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Taste for Space Is Spawning Mansions Fit for a Commoner

Debra King, of Waterford Custom Homes, and husband Michael Iacovacci built their 14,000-square-foot home near Loudoun County to show to clients, believing it would represent the high end of what they wanted. They were wrong.
Debra King, of Waterford Custom Homes, and husband Michael Iacovacci built their 14,000-square-foot home near Loudoun County to show to clients, believing it would represent the high end of what they wanted. They were wrong. (By Jahi Chikwendiu -- The Washington Post)

As in many large houses, some of Skinner's rooms are still empty, while others have essentially become playrooms: The windowed conservatory is an empire of pink toys for her daughter. And on a recent weekday, the family room was strewed with plastic shapes in primary colors.

"Mommy!" said a small voice from somewhere.

Skinner, sitting at the 10-foot granite kitchen island, looked up.

"Where are you?" she called to her daughter.

It is difficult, she said, to make the house feel cozy. And yet, having lived there a while, Skinner has begun to imagine rooms she'd like to add.

"Next, I want a huge laundry, a mudroom, an activity room with linoleum floors so if the kids spill the paint, it won't matter," she said. She wants a pool house with a bathroom, and another garage for the mower, the Barbie Jeep and the giant Slip 'n Slide.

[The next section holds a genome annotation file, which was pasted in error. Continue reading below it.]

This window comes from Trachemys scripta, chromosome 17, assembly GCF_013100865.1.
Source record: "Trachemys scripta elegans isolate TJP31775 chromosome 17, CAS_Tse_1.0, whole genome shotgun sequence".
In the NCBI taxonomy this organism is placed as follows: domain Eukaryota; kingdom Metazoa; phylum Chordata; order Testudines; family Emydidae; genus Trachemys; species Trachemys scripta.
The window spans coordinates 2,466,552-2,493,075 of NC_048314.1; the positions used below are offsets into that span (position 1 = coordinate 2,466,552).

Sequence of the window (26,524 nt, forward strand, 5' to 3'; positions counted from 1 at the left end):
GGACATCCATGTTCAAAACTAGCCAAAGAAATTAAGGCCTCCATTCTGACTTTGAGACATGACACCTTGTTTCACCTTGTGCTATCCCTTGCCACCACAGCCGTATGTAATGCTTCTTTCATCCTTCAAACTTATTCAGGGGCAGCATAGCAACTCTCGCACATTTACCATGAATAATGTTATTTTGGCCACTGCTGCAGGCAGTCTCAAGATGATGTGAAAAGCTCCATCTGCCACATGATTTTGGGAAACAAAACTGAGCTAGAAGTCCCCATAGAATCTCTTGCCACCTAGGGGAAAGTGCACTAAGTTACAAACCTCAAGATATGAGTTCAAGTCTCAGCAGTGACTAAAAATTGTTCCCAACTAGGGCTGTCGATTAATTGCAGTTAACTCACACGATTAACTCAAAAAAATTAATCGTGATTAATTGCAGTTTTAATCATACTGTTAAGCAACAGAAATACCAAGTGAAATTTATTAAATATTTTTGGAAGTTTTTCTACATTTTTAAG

"Me and my friends joke about this, but I think Pottery Barn is responsible," Skinner said. "You get the catalogue showing playrooms, then there's a craft room, and you're like, 'Yeah, I need a craft room.'

"The irony is, the bigger the house, the more junk you buy. Then you have nowhere to put it, so you want more storage."

Although figures from the National Association of Home Builders, a trade group, suggest that after 50 years, the average square footage of U.S. homes may be leveling off, some of the nation's production home builders, including Toll Brothers, say that their biggest models are only getting bigger.

Meanwhile, in Dranesville, Waterford Custom Homes has found a niche building what sales director Debra King, 47, calls "affordable mansions for regular people" in the $2 million-to-$4 million range.

To advertise, King and her husband, Michael Iacovacci II, built their own 14,000-square-foot home on Route 7 near the Loudoun County border, a formidable cultured-stone mansion with turrets and fountains and iron gates with roaring black lions.

Inside, the foyer soars three stories to a small dome that is being painted with cherubs but is now just chubby heads floating in a cloud of blue.


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